Bernard Hall, Cuddington
By Andrew Gordon - 3rd December 2017 6:15pm
From Venice to Ipanema — a joyous concert in St Mary's
Witchert Chorale concert on Saturday 2nd December 2017
In the ample treasure chest of Haddenham's artistic talent, the Witchert Chorale is a sparkling jewel. Eighteen singers, producing a wonderful blend of sound, precisely rehearsed and with no rough edges, gave us a range of musical pieces, many of them rarely heard, filling to the roof the great space of St Mary's church. More importantly, they sing with obvious joy — joy in each other's company and in the delight they radiate to all who come to listen. What treasure indeed to be discovered by those now coming to live in Haddenham.
For their autumn concert on Saturday the Chorale was joined by the Witchert String Trio, two violins and cello, who gave us a Bach concerto and a Mozart serenade — a most distinguished debut with, and complement to, the Witchert Chorale.
The main choral theme on Saturday was Venice and the emergence in the early 17th century of a distinctive, liberated, style of choral music as pioneered by Gabrieli, Monteverdi and Heinrich Schűtz. Schűtz's O sing unto the lord a new song (sung in German) gave us the wonderful tapestry of sound that distinguishes the Witchert, while Monteverdi's Blessed is the man that feareth the Lord (sung in Latin) brought a series of jolly rhythms, with dance-like interludes on the violin which had feet tapping up and down the pews.
Much of the singing was divided into eight parts which, in a small choir, gives the opportunity for each individual to shine. And for a madrigal by Gabrieli the group separated into two choirs, one on each side of the church, effectively replicating the conditions of the original performance in St Mark's cathedral in Venice.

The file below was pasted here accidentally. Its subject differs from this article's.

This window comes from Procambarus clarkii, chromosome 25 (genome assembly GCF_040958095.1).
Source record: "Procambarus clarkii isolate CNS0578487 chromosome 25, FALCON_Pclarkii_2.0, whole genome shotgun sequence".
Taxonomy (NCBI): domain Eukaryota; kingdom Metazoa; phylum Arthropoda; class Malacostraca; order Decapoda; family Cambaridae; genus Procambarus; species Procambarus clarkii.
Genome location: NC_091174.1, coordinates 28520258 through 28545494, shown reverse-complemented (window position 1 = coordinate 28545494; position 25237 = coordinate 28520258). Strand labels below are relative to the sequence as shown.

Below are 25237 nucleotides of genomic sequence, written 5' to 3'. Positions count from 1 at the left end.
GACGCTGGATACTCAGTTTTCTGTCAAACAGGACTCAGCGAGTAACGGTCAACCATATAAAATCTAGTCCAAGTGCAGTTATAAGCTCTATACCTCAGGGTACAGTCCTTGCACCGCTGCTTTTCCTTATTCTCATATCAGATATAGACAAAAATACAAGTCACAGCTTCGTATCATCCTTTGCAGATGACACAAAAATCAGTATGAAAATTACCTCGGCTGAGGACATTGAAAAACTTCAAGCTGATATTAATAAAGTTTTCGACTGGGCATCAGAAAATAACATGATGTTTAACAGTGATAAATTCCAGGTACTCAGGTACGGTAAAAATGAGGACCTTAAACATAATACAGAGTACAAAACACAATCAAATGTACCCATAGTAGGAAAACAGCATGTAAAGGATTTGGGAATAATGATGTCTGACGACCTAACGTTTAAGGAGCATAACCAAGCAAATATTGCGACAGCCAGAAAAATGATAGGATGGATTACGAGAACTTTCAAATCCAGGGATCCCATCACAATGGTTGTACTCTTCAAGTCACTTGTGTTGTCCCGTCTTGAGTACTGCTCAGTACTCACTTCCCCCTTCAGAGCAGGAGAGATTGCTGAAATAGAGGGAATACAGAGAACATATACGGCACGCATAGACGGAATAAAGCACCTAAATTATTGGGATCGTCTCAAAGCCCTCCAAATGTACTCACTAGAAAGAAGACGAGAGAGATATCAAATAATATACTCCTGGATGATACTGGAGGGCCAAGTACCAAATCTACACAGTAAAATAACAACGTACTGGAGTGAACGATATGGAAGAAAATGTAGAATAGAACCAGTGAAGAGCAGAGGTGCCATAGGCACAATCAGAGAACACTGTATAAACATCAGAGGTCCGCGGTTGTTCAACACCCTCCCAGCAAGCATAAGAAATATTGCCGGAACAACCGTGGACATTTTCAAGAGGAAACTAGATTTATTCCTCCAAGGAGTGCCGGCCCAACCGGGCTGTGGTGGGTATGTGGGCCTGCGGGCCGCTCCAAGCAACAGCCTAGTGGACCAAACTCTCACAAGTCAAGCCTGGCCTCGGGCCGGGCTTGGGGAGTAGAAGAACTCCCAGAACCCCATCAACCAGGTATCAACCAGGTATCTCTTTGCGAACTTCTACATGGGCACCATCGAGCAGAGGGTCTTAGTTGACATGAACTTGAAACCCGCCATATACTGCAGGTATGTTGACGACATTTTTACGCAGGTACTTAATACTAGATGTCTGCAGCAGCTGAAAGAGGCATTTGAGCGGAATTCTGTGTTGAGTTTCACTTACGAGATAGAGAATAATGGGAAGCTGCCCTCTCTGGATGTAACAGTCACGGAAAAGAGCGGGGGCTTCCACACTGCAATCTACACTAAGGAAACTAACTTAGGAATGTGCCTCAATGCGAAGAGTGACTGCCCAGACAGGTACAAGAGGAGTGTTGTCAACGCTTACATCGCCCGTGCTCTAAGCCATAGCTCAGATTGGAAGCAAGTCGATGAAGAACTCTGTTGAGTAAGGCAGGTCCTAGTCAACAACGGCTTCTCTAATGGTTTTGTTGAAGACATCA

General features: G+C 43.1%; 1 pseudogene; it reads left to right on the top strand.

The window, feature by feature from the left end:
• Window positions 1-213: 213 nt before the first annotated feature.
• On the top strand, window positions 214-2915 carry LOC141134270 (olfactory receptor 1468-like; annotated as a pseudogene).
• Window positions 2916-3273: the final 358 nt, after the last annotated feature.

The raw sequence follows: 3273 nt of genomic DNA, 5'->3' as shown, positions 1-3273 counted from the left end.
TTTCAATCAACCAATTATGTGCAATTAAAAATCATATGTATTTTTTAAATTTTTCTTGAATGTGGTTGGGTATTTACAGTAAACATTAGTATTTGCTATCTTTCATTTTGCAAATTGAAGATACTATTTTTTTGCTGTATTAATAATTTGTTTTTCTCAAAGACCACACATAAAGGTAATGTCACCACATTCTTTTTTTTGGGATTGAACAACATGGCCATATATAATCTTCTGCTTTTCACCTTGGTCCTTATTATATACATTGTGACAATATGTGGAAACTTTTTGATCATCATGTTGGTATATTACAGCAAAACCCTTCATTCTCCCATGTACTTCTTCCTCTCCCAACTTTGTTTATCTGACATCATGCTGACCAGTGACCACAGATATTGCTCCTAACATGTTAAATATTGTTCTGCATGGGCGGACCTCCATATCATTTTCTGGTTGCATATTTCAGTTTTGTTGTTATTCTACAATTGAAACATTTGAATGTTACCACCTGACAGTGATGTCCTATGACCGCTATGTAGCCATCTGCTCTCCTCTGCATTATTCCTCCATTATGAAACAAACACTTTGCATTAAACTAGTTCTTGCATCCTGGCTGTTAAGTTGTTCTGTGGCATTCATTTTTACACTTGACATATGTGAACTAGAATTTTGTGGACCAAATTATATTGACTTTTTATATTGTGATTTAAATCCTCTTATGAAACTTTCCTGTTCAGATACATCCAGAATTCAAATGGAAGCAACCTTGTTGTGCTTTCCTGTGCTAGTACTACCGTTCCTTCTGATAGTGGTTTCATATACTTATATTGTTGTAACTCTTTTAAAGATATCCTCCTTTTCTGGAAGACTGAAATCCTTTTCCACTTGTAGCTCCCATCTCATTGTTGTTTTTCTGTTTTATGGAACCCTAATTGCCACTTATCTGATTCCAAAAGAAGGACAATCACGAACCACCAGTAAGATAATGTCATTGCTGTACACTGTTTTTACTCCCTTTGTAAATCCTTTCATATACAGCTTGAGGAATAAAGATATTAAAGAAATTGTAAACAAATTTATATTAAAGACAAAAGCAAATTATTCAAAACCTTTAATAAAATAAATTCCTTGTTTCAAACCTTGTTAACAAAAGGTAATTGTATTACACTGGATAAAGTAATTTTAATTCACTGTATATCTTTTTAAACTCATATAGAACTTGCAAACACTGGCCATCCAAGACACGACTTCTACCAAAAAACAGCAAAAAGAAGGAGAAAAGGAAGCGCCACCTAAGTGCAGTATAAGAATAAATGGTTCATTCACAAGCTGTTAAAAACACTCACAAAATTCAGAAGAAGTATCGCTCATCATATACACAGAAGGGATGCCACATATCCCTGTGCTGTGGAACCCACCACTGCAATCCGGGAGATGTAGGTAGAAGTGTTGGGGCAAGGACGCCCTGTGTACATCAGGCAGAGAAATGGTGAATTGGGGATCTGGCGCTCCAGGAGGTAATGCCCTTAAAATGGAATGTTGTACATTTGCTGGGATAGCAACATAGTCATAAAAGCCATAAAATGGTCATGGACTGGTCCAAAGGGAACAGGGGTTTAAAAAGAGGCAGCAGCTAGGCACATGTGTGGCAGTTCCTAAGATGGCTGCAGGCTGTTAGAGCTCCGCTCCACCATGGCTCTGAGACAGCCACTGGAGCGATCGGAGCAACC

Moving from Venice, we had Brahms' How lovely is they dwelling place from his German Requiem, whose great crescendos marvellously complemented the grand architecture of the church. Later, at the other end of the scale, we had the O great mystery by the Norwegian composer Ola Gjeilo (sung in Latin), with its truly mysterious two-voice entries and swells voluptuously supported by Kate Kennedy's cello.
As in earlier years, the later numbers became progressively lighter, moving to Brazil for The girl from Ipanema and to Connecticut for some Yale glees, including the traditional humorous song of the university's leavers, The Whiffenpoof Song.
The Witchert Chorale is directed, with benign discipline, by David Quinn, who devises the programme based on his scholarly research. The concert is organized by Ann Millar and the choir is still (it is pleasing to see) to an extent animated by founding member Alison Court. The group's Spring Concert will be in Long Crendon (Saturday 24th March) and on Sunday 22nd April they will be performing in one of the concerts of London's Brandenburg Festival.
03 December 2017